As we all know the United States has a budget deficit of over one trillion dollars. So how do we finance expenditures if we're in the hole? We sell debt. The Treasury Department holds weekly auctions to sell US bonds to interested investors at about 3-4% interest. The weekly bond auctions are currently ranging from 30 billion to 200 billion per week. This money is extremely important because it subsidizes tax revenue shortfalls for all government programs, including employee pay and pensions, military expenditures, corporate bailouts (should this even be in the list), etc. So right now we need Treasury auctions because we're broke.

Anyway, suppose the economy starts to improve next quarter, which could happen. If the equity markets (stocks) start to boom, and the market’s expected return is say 10-20%, or even 50% over the next couple years, why would anyone invest in our US bonds at 3% yearly return? They wouldn’t, and either a vital source of revenue would dry up - or the more likely scenario - rates would be pushed higher during treasury auctions, to say 10% on the 10 year treasury bond to lure in buyers. There are several problems with that:

1. Every dollar the US gov borrows would be very expensive at 10% interest. US Treasury would have to lower the amount of US bonds at auctions, which would dry up funds. Who would bailout the banks next time? Who would pay entitlements? Nationalized Health Care? How would the military be financed? Cap and Trade? (Joe-bal warming)

2. The US housing market needs low interest rates. Housing mortgage rates follow the 10 year treasury bond very closely. If the yield on treasuries is driven up to 10% because of a lack of demand at auctions, then the rates on mortgages would be pushed up to about 12%, which would cripple a fragile housing market. You think you're upside down in your mortgage now? (Joe Housing .....spelled upside down)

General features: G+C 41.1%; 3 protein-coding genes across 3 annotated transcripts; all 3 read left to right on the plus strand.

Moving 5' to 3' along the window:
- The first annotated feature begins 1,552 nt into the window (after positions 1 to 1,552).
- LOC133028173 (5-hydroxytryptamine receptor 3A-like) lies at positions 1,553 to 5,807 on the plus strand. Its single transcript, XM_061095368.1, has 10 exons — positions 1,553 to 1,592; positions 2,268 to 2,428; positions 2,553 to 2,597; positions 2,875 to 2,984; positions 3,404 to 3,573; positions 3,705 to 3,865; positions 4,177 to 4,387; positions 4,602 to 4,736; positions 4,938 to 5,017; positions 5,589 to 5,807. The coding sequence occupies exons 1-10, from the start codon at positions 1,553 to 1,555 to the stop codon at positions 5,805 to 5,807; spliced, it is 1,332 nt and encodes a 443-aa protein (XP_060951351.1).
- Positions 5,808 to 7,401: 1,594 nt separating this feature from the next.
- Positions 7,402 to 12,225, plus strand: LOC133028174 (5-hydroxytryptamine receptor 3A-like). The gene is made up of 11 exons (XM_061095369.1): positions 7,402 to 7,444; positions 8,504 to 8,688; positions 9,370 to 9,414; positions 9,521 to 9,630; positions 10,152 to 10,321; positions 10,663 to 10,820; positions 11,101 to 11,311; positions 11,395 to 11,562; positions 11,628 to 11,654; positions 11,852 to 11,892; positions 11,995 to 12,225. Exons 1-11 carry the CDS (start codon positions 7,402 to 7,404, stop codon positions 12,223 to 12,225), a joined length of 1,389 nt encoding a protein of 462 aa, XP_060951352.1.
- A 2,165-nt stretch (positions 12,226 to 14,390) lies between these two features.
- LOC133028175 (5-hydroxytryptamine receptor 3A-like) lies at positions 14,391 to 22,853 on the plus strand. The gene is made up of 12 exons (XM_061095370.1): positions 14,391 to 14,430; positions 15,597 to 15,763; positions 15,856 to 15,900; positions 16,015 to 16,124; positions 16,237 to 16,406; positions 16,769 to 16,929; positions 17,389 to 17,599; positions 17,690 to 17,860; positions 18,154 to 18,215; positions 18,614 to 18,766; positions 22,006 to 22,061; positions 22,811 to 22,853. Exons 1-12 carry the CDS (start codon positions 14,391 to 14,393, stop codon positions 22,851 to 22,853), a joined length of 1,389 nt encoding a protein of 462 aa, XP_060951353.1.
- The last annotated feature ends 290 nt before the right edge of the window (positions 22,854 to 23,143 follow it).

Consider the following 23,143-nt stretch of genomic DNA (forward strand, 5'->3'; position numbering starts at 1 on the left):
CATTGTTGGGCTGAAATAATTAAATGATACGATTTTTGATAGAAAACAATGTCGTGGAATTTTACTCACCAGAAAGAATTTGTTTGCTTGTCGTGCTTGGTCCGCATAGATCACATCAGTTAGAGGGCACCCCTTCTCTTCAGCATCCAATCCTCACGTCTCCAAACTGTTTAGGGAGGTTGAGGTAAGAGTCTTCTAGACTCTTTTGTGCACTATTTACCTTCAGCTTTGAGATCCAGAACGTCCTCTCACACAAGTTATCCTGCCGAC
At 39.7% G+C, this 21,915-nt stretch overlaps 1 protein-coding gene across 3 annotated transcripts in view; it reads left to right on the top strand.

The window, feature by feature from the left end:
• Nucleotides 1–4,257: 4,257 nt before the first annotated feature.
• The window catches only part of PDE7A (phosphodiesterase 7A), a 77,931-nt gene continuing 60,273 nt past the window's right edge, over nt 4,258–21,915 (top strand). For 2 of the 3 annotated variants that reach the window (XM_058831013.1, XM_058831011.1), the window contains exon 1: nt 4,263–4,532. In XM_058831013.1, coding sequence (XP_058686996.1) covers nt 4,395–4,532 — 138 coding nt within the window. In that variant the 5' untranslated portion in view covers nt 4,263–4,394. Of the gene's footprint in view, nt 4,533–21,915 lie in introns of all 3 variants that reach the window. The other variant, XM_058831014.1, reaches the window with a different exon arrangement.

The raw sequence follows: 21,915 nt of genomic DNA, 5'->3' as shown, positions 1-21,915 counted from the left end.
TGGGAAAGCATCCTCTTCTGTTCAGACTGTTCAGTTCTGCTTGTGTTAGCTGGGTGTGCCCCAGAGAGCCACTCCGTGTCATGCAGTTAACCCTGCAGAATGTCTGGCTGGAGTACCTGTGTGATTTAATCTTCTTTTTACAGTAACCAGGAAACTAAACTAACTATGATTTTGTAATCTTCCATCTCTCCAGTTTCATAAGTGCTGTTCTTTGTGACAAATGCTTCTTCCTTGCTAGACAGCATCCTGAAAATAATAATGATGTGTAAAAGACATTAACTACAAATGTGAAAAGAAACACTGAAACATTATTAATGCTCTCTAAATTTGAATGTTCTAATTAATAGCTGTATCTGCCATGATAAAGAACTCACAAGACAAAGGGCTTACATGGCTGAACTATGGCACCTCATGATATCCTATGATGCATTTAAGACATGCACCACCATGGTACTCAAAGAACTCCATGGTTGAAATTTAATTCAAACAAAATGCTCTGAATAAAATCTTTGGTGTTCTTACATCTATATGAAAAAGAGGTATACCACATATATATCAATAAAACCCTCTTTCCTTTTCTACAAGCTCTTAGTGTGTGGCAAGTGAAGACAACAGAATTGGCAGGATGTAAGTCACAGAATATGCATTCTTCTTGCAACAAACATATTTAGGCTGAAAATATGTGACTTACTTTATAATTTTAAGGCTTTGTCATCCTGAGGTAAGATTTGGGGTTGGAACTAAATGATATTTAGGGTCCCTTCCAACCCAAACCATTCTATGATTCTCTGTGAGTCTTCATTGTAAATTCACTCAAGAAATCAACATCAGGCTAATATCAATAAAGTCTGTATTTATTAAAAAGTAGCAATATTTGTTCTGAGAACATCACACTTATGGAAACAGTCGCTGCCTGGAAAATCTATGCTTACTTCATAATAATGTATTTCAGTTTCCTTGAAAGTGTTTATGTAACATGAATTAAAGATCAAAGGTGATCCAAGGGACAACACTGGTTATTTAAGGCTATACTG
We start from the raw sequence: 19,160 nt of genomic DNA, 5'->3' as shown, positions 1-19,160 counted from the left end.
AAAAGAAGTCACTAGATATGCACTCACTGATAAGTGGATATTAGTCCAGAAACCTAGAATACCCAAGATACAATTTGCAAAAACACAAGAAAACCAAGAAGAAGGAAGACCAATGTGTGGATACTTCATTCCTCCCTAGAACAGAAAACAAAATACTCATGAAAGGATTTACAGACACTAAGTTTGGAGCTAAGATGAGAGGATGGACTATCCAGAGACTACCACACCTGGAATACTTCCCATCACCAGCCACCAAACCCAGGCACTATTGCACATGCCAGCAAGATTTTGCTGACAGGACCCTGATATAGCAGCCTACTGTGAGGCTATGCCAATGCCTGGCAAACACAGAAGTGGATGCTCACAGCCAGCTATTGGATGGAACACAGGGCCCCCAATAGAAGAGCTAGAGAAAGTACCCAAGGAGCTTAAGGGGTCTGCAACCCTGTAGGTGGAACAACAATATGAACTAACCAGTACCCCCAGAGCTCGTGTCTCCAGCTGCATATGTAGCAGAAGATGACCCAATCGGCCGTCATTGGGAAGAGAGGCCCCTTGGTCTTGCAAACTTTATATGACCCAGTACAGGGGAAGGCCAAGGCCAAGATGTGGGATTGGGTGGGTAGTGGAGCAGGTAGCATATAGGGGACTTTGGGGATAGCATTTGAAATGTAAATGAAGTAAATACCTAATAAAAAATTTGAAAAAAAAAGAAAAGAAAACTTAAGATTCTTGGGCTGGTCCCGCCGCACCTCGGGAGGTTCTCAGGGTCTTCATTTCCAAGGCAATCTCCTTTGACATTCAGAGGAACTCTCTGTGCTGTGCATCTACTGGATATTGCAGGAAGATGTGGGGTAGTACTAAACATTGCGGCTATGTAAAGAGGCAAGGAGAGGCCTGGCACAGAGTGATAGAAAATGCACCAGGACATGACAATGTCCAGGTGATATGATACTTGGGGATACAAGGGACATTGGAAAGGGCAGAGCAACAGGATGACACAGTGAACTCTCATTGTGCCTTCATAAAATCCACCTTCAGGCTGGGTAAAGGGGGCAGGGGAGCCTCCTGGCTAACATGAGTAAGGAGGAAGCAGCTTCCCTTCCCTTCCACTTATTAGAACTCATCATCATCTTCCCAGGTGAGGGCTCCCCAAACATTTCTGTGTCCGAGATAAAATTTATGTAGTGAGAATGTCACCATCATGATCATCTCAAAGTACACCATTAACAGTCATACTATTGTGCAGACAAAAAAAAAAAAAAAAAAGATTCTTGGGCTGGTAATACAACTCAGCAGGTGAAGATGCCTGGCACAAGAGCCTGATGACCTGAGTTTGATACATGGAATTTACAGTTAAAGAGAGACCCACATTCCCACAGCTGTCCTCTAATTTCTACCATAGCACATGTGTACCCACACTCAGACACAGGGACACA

3. Right now the Federal Funds rate (interest rate at which banks borrow from the Federal Reserve) has been cut to zero by the US Federal Reserve. When you buy a house, your bank/lender can borrow the money at zero interest and lend it to you at 5% interest. If the treasury yields skyrocket, however, the Fed won’t be able to hold these rates at zero long, because they’ll be paying 10% and loaning it out at 0%. Not sustainable for long. This rate increase will negatively impact business loans as well, and credit markets could easily seize up once again, separating borrowers and lender. (Joe minus Kate and the eight)

Enter the US debt into the picture. If we didn't have such a huge national debt, we wouldn’t depend on treasury auctions to pay soaring interest on existing debt, and the auctions would be scaled back significantly from 200 billion per week to almost zero. Under this scenario, depressed supply would meet low demand at low interest. However, since our government desperately needs revenue we will need large treasury auctions and the rates will likely be driven upward (low demand, high supply). The only way out of this debt trap is a booming economy, where tax revenues would offset the need for treasury auction revenue. Most economists suggest this is unlikely, especially with dangerously high levels of unemployment. (Joe Monster.com)

Why don't we just print money? Because just printing money not collateralized by interest would lead to hyperinflation and the US dollar - which is supporting a huge deficit - would simply go down the drain. (Joto Rooter)

In summary, our national debt has economic growth hamstrung right now because rising equity markets will spur interest rate hikes. The only sensible exit strategy is to ween the government off the important revenue stream of treasury auctions and cut the deficit. Because of the inverse relationship between debt and recovery, every dollar that we spend will actually hurt chances of recovery, not help.

So what does this mean for Joe Shareholder??? Joe Shareholder and his friends Joe Investor and JoAnn Trader desperately want to jump back into the market to make money to buy a boat, dirt bike, and maybe even a trailer to haul it. Maybe even a truck to pull it. F-350 Turbo Diesel maybe, with knobby tires. However, beware of this stock market rally. You might go broke. (Joe Soup Kitchen) The threat of rising interest rates due to our National Debt could cause more market shrinkage than a cold swimming pool nestled in the middle of the shrinking polar ice caps. (Joe Gore)